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440 Three Phase

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catmechanic47

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#1
I just came across a old Stanley 1/2 hp, cast iron bench grinder. It didn't have a cord on it, but was marked 3 phase 440 volt. I wired it up and tried it on my rotary phase converter, which is of course 220v. I ran it for just a few seconds, maybe a minute. It started and ran about 3000 rpm at first and then started pulling down so shut it off. upon disassembly found a dry dragging bearing which might account for the slowing down issue, but I suspect the voltage issue is the real problem. There are only 3 leads coming from field windings so I assume it is 440 only. It is a neat old grinder and I would like to salvage it, but don't know of an option,except ask you guys. any ideas?
 

John Hasler

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#2
I just came across a old Stanley 1/2 hp, cast iron bench grinder. It didn't have a cord on it, but was marked 3 phase 440 volt. I wired it up and tried it on my rotary phase converter, which is of course 220v. I ran it for just a few seconds, maybe a minute. It started and ran about 3000 rpm at first and then started pulling down so shut it off. upon disassembly found a dry dragging bearing which might account for the slowing down issue, but I suspect the voltage issue is the real problem. There are only 3 leads coming from field windings so I assume it is 440 only. It is a neat old grinder and I would like to salvage it, but don't know of an option,except ask you guys. any ideas?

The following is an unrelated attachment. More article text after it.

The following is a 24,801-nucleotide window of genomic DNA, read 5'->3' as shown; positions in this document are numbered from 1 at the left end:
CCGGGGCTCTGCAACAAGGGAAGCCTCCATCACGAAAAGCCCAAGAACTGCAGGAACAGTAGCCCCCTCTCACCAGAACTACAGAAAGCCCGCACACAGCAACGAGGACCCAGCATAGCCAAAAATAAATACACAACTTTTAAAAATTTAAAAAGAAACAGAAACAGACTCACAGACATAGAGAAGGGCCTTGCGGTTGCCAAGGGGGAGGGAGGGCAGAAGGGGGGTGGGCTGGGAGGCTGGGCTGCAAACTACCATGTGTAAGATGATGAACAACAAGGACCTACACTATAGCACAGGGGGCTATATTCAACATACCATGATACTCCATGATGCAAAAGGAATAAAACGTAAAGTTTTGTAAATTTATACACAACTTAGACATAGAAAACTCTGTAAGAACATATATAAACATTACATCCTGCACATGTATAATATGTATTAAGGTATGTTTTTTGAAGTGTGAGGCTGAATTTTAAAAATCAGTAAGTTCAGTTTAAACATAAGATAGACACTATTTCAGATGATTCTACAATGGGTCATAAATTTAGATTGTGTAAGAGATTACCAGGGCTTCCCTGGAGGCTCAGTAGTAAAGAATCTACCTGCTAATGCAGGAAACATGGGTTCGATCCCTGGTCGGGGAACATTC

You can't use it on 220. Rewind it.
 

Chipper5783

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#4
John is right, you can't use it on 220. However, you can run it. Motor shops very commonly test run motors on reduced voltage. The issue is that you can't exceed the nameplate current. Get an ampmeter on one leg and try it. If the current is above name plate FLA, then shut it off. If it is below name plate FLA then you can play as long as you want.
 

British Steel

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#5
If it's currently star connected (a little Y like a Mercedes badge on the motor plate) you *could*, if brave enough, find the point where the three coils are connected on the stator windings, bring the three previously-joined ends out as the other connection of each winding on added wires and convert to 220-240v Delta, not for the faint hearted but do-able!

Dave H. (the other one)
 

Tony Wells

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#6
Since it's relatively small, I'd look for a dry type step up transformer and adapt it. It would be a cost comparison issue to having it rewound or at least having the leads pulled by a motor shop. There aren't many, but a few options.
 

catmechanic47

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#7
Thanks again to all. Have a line on transformer that may put her back on line.
 
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